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You may not know who Jared Steger is, but you’ll probably be interested in some of his golf theories and tips.
Steger is the Head Teaching Professional at TourBound Golf Academy in Chicago. He competed professionally on the Web.com, PGA Tour Canada and Latino America Tour. His coaching experience includes Assistant Varsity Golf Coach at New Trier High School in Winnetka, Illinois, and Lead Instructor at International Junior Golf Academy in Bluffton, South Carolina.
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His coaching philosophy is “there is no one way to swing a club, but there is an efficient way.” Through the use of the RoboGolfPro, Jared evaluates each player's swing along with their physical ability in order to produce a swing that is best suited to them.
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I had the chance to interview Steger at the 2017 Canadian Open, where he was watching Jhared Hack, whom he coaches. Hack is a 27-year-old Floridian, who has been grinding it out on the Web.com tour and the PGA Tour Canada. Hack qualified for the Open in a playoff three days before the tournament began.
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Here are some Steger’s thoughts, beginning with the correct way to chip out of the bunker.
“I tell most players the most important thing is the setup,” he says. “You want most of your weight on the left side so you can strike down on it. Most amateurs are trying to lift the ball up and that’s where they either hit it fat or thin. Their center of gravity is either trying to come up and that’s where they bottom out early and hit those chunk shots. If they don’t time it right, they’re going to thin it. So by having your weight left it promotes you hitting down on the golf ball, allowing the loft of the club to get the ball up. The more you feel like you’re hitting down into the sand it’s going to get the ball up and out.”
I asked him about Jordan Spieth’s holing out of the bunker to win the Travelers this year.
“All players are trying to understand what the ball is going to do once it hits the green,” Steger says. “It’s the point of contact. When players are coming out of the sand, they know exactly what’s going to happen as soon as the ball hits the green. They’ve hit that shot numerous times. They know the lie is going to be consistent every time. For Jordan, it was just a matter of committing to the shot and executing it. A guy like Jordan in that situation, it was just luck that it went in, but he was definitely trying to get as close to the hole, if not trying to make it. You watch Jordan or some of the best players in the world, they get their weight left and they stay down on it and they go after it. That allows the ball to come up nice and soft with a lot of spin on it.”
I also asked him about driving, and how some of the pros are routinely hitting it more than 300 yards.
“Everyone wants to hit farther, straighter and that’s just kind of the game now,” Steger says. “All of these young players are hitting it farther, so it is an advantage to hit it farther. The game’s definitely changing. Golfers are becoming athletes – they’re becoming faster, stronger – so we’ll see what it is. The game is evolving, which is cool, but some courses aren’t necessarily for the long hitters, which makes golf unique.”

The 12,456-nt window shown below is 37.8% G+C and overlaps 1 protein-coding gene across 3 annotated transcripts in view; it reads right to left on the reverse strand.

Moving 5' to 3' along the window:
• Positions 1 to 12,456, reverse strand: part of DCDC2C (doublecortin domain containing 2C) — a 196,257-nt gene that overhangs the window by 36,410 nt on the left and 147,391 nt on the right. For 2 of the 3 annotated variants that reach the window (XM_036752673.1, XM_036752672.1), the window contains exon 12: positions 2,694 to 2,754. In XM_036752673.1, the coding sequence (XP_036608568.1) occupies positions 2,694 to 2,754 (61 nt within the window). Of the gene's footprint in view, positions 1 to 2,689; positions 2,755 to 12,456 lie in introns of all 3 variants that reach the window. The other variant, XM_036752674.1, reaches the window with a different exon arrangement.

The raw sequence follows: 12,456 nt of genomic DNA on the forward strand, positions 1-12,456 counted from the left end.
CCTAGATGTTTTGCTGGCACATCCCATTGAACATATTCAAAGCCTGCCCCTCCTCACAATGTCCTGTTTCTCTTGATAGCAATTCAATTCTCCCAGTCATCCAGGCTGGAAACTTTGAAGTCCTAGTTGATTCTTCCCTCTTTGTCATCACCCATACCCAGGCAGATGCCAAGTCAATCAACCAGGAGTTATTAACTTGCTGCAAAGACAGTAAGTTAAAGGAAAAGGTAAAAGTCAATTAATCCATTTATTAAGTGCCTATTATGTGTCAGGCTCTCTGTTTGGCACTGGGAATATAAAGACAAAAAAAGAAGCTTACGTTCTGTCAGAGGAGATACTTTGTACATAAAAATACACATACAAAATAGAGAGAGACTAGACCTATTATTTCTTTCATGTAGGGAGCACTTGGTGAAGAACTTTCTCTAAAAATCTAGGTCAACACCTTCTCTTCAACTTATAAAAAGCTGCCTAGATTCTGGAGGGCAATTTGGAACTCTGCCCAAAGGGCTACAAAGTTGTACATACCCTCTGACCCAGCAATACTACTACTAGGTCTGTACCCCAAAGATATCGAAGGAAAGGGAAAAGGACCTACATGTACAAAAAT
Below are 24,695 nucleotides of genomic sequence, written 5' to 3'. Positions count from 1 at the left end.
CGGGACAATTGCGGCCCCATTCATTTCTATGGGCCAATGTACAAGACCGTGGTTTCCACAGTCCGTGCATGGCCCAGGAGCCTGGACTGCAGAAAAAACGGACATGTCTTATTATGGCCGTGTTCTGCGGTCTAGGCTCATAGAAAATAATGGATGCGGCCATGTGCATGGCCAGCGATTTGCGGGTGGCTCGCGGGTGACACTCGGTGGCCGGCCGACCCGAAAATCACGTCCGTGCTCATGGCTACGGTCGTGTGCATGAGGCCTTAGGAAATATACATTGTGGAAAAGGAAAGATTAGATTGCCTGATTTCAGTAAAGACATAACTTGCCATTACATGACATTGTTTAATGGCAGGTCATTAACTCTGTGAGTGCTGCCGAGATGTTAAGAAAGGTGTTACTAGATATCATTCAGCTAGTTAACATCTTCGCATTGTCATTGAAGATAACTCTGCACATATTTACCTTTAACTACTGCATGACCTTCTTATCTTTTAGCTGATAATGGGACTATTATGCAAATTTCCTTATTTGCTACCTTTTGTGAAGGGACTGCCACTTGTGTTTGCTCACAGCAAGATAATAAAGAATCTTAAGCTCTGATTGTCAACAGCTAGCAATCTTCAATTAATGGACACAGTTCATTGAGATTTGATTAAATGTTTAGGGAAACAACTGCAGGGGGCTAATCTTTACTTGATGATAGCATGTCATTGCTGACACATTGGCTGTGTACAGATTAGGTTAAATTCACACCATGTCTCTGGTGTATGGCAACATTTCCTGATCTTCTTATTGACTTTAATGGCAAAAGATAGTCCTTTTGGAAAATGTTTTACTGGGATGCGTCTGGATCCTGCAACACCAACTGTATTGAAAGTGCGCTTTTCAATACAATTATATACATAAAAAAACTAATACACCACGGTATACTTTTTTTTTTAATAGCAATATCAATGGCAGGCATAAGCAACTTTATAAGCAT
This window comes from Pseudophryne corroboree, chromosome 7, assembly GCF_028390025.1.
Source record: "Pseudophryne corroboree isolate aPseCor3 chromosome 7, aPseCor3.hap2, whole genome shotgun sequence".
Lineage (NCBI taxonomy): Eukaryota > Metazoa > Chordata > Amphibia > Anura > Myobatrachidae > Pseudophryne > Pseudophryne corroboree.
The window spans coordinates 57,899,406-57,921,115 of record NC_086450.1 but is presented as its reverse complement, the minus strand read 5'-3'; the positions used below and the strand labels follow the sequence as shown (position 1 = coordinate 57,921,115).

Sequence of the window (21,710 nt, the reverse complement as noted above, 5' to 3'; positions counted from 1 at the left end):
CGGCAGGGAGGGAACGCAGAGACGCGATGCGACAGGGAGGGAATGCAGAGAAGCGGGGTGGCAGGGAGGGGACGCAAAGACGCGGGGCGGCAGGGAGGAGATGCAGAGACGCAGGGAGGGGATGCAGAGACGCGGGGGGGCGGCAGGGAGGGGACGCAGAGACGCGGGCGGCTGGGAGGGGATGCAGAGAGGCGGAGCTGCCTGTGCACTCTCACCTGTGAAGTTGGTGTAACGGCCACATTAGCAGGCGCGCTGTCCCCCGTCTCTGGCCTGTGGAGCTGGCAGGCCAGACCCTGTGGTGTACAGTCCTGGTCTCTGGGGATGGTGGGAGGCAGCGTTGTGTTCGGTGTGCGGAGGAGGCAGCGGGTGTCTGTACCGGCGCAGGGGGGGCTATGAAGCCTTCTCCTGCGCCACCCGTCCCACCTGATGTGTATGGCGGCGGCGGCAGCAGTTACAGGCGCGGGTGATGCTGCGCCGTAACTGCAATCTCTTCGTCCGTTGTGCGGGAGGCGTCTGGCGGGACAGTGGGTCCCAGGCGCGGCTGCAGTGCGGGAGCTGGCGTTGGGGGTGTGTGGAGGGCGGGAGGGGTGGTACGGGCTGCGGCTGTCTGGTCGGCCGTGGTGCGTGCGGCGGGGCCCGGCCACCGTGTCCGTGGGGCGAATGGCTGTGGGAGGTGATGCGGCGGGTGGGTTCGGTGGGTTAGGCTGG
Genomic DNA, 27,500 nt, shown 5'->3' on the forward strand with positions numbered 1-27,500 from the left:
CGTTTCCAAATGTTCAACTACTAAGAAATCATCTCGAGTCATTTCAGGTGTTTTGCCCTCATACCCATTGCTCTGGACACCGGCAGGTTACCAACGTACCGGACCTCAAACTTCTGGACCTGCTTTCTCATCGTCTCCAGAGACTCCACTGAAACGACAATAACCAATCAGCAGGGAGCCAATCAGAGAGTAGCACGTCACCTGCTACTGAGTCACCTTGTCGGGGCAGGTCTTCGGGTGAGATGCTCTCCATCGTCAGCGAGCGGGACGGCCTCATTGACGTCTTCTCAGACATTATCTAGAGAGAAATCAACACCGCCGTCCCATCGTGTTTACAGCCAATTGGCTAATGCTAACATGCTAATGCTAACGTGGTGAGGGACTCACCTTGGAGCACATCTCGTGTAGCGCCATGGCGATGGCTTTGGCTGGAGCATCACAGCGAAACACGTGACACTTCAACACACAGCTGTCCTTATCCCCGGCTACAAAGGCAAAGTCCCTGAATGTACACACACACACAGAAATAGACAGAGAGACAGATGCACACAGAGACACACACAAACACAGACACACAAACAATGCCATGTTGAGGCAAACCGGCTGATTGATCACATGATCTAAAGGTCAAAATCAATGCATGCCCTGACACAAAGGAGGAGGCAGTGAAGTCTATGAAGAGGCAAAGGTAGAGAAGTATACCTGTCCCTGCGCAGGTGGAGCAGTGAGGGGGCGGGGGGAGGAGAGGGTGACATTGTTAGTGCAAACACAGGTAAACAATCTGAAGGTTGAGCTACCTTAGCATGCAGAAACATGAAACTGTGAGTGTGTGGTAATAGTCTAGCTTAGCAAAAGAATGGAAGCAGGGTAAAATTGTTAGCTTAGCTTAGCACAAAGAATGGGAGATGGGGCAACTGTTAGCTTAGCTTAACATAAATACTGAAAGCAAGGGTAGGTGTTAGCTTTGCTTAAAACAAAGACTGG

I wondered about injuries and how he coaches his players to work through it. A classic example is Dustin Johnson, who has had to battle back from a back injury suffered in a fall the night before the Masters in which he was the favorite. Injuries of any kind can affect a golfer because either they are overcompensating or trying to rush back too soon without allowing the proper time to heal.
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“It’s very difficult for some players because some of them rely on grinding it out there every day, hitting a lot of shots, and if you’re injured it definitely takes away from that competitive edge,” Steger says. “Also from a psychological standpoint, if you feel you can’t compete every day that could influence you to develop some bad habits or some self doubts. It’s a factor, but it’s all part of the process, understanding you’re injured and you need to do what it takes to get healthy and try to get back out there.”
Steger has some advice for golfers who become mentally absorbed by a bad round or a bad shot.
“The thing I tell students is stay in the present,” he says. “You hear a lot players and a lot of coaches say ‘stay in the moment,’ but what does that mean? It’s like doing a math problem. You have a formula and you execute it. You either got it right or you got it wrong, so you know exactly what you did. You’re taking the guess work out. I tell players, ‘stay in the moment, what are you trying to accomplish on this shot?” You commit to it, and you know right away you either did or didn’t. So you’re not guessing. Then you say ‘I didn’t commit to that shot, so this next shot I’m just going to step into and try to commit to it.’”
And then I wondered whether in his opinion golf is mental or physical?
“At the higher level, all these guys can play,” Jared says. “They got to that level because they can really hit the golf ball, but what separates the good players from the really good players is definitely what’s going on between the ears. How well do they deal with pressure? A perfect example is Jordan Spieth in The Open (and what happened on the 13th hole when he hit it wide right and had to make a circus shot that resulted in only a bogey when it looked like it could be much worse). In the last five holes, he really got it done. He had the grit and the determination to find a way to win and that’s what makes the great players really good.”